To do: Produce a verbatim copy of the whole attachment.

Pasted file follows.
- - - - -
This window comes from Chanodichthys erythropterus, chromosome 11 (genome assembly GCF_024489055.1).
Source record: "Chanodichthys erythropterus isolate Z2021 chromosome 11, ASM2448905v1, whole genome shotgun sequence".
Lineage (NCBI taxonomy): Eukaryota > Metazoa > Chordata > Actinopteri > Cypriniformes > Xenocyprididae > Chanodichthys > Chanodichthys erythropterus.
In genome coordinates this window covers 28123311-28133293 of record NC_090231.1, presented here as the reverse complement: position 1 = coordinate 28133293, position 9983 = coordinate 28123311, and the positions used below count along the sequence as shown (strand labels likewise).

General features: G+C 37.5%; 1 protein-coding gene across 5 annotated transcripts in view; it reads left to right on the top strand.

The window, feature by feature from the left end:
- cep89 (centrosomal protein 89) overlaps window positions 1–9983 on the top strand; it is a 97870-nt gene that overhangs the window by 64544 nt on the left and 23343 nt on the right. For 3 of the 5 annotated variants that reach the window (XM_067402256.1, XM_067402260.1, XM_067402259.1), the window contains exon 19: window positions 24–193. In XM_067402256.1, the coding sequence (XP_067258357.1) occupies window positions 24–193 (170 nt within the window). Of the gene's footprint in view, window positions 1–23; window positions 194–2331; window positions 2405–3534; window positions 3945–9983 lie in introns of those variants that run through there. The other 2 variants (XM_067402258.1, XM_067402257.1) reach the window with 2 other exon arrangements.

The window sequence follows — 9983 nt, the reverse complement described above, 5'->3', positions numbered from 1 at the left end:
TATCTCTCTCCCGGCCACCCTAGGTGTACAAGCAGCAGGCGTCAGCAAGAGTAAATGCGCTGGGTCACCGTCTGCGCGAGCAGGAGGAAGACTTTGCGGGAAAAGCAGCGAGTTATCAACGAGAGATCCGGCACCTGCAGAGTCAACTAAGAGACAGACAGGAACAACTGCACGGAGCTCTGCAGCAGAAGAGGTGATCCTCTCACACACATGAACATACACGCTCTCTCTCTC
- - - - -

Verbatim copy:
This window comes from Chanodichthys erythropterus, chromosome 11 (genome assembly GCF_024489055.1).
Source record: "Chanodichthys erythropterus isolate Z2021 chromosome 11, ASM2448905v1, whole genome shotgun sequence".
Lineage (NCBI taxonomy): Eukaryota > Metazoa > Chordata > Actinopteri > Cypriniformes > Xenocyprididae > Chanodichthys > Chanodichthys erythropterus.
In genome coordinates this window covers 28123311-28133293 of record NC_090231.1, presented here as the reverse complement: position 1 = coordinate 28133293, position 9983 = coordinate 28123311, and the positions used below count along the sequence as shown (strand labels likewise).

General features: G+C 37.5%; 1 protein-coding gene across 5 annotated transcripts in view; it reads left to right on the top strand.

The window, feature by feature from the left end:
- cep89 (centrosomal protein 89) overlaps window positions 1–9983 on the top strand; it is a 97870-nt gene that overhangs the window by 64544 nt on the left and 23343 nt on the right. For 3 of the 5 annotated variants that reach the window (XM_067402256.1, XM_067402260.1, XM_067402259.1), the window contains exon 19: window positions 24–193. In XM_067402256.1, the coding sequence (XP_067258357.1) occupies window positions 24–193 (170 nt within the window). Of the gene's footprint in view, window positions 1–23; window positions 194–2331; window positions 2405–3534; window positions 3945–9983 lie in introns of those variants that run through there. The other 2 variants (XM_067402258.1, XM_067402257.1) reach the window with 2 other exon arrangements.

The window sequence follows — 9983 nt, the reverse complement described above, 5'->3', positions numbered from 1 at the left end:
TATCTCTCTCCCGGCCACCCTAGGTGTACAAGCAGCAGGCGTCAGCAAGAGTAAATGCGCTGGGTCACCGTCTGCGCGAGCAGGAGGAAGACTTTGCGGGAAAAGCAGCGAGTTATCAACGAGAGATCCGGCACCTGCAGAGTCAACTAAGAGACAGACAGGAACAACTGCACGGAGCTCTGCAGCAGAAGAGGTGATCCTCTCACACACATGAACATACACGCTCTCTCTCTC